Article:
Good intentions and all that

If you follow my blog at all you will know there hasn’t been much to follow as of late. And this semester is always busy for me with with graduation for honors students, recruitment of new students, and this year I was chairing the search for one Dean while we were completing the search for new associate dean. The June was going to be different! June was completely set aside for me to work on Targum Ruth.  Until I lacerated a tendon in the index finger of my right hand.

Now I am dictating a blog post to you via MacSpeech Dictate, which is working like a champ, but has a relatively limited vocabulary when it comes to Biblical and rabbinic literature. The surgery actually well earlier this week and I’m hopeful that I will be out of the cast by the beginning of next week.  In the meantime, I thought I would share a couple of thoughts I’ve had recently while in church.

Cynicism is easy

From John Steven Fernandez on flickr, used under creative commons

Two weeks ago we decided to visit a different church for an evening service that was  “contemporary and contemplative.” I was looking forward to a contemporary service and I knew the pastor was a good preacher. What we had, however, was 50 minutes of a total of three songs and one verse which lasted 25 minutes. Now I recognize that we all worship in different ways and each of us at different times worship in different ways so I sought to take this time to be in prayer and meditation, as intended by the worship leaders. Our 12-year-old daughter and six-year-old son, however, could be forgiven for becoming a bit impatient with the service. As it was, they were not and were very well behaved and our daughter paid quite a bit of attention to the worship and the sermon. The problem is, she has a bit too much of her father’s sarcasm in her.

At one point the worship leader began to improvise on the words singing over and over again “God of breakthroughs.” I had my head bowed and my shoulders began to shake lightly. My wife tapped me on the shoulder and asked if everything was all right. I looked up smiling and said, “God of our grapefruits? Isn’t he God of all citrus?” Needless to say, I was not setting the best example for our children.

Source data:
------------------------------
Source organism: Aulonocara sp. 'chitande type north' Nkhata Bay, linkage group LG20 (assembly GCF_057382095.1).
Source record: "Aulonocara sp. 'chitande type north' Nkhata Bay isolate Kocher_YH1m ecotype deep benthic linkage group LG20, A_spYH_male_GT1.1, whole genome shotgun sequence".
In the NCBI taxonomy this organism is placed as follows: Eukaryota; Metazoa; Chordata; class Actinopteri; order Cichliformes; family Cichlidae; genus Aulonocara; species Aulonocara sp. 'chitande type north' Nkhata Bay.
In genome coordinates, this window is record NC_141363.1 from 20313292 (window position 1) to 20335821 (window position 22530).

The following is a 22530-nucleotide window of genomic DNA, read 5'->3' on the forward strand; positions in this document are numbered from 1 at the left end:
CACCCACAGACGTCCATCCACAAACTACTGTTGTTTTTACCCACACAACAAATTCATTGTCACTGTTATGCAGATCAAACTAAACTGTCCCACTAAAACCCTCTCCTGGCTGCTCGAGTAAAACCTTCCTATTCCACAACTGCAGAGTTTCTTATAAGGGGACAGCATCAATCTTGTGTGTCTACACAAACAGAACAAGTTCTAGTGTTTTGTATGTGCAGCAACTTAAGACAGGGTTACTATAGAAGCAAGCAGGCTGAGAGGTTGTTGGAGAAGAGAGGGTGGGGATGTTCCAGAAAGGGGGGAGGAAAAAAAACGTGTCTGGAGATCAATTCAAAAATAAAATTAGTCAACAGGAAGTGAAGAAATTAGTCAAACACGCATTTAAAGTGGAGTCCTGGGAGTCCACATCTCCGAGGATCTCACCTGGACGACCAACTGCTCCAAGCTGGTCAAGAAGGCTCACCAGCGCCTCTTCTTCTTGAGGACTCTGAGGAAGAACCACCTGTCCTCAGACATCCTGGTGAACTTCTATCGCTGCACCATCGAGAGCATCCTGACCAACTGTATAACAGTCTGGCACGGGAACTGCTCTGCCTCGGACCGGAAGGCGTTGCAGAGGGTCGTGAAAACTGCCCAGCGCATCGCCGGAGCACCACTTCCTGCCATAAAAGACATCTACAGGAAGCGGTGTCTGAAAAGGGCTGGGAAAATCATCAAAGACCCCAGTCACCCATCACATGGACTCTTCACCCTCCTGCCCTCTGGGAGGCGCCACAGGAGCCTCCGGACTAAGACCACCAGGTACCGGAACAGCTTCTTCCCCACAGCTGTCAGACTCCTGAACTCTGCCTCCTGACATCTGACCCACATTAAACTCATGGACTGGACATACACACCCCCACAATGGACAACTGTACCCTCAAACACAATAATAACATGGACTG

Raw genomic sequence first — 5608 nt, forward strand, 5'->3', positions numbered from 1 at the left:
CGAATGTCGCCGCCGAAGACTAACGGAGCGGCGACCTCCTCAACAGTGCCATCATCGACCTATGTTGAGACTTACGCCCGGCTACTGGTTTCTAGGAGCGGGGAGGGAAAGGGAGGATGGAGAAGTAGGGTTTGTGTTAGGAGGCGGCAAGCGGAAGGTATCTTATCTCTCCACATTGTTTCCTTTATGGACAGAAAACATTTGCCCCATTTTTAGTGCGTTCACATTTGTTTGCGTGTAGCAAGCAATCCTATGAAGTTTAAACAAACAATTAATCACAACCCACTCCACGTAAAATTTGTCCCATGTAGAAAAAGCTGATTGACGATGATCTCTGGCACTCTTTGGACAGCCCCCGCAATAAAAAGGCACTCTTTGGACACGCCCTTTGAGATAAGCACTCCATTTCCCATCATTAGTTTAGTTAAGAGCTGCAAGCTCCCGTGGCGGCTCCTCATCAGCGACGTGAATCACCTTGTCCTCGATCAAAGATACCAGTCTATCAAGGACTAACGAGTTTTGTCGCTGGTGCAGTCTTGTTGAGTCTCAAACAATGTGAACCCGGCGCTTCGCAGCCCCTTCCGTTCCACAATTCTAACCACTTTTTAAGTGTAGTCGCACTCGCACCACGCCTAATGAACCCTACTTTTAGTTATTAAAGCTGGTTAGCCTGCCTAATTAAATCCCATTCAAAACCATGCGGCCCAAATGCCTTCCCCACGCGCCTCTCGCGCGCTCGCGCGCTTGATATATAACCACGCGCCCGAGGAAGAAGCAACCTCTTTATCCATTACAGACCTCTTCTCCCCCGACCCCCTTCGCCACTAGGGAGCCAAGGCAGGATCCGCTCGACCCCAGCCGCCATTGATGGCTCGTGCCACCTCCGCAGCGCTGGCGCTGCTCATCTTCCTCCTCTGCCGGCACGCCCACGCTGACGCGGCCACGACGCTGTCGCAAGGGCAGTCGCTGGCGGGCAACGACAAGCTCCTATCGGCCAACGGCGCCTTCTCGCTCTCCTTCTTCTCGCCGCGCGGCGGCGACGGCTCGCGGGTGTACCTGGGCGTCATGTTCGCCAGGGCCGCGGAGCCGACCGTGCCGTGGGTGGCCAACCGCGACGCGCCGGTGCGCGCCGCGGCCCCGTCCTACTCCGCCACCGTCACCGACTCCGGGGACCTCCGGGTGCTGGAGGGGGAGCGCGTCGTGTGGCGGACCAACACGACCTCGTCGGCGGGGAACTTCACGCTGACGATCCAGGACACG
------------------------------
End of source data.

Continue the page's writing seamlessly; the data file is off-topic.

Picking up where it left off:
I’m sure others of you have the same problem, as scholars of the Bible is not as easy to sit and listen to a sermon or worship service as it is for some. In the time of meditation I reflected on the fact that cynicism is easy.  Or perhaps it is that it is easy for me as a scholar to justify my cynicism as criticism.

It is indeed very easy to find holes in a belief system, to break down the logic of another, to find reasons why one person’s mode of worship is clearly less sincere than our own. There is nothing simpler than to look at another person’s church or denomination and explain how they are, in fact, not really following Scripture as well as we are. And of course, there is nothing simpler to do than to poke holes in religion, market for the fairy tale that it clearly is, and dismiss it in our modern age of enlightenment and reason. It all really is very easy.

What is far more difficult is to set aside our hubris and recognize that there are truths outside of ourselves. Faith is not the belief in things that are irrational or unreasonable.  Faith does, however, require us to be truly open-minded and generous of heart. Yes there are lots of pastors out there who preach horrific sermons and I understand they’re even blogs that catalogue such sins. But that doesn’t mean that truth isn’t contained within their words or even within incredibly sappy song. Sometimes listening is the hardest skill of all.

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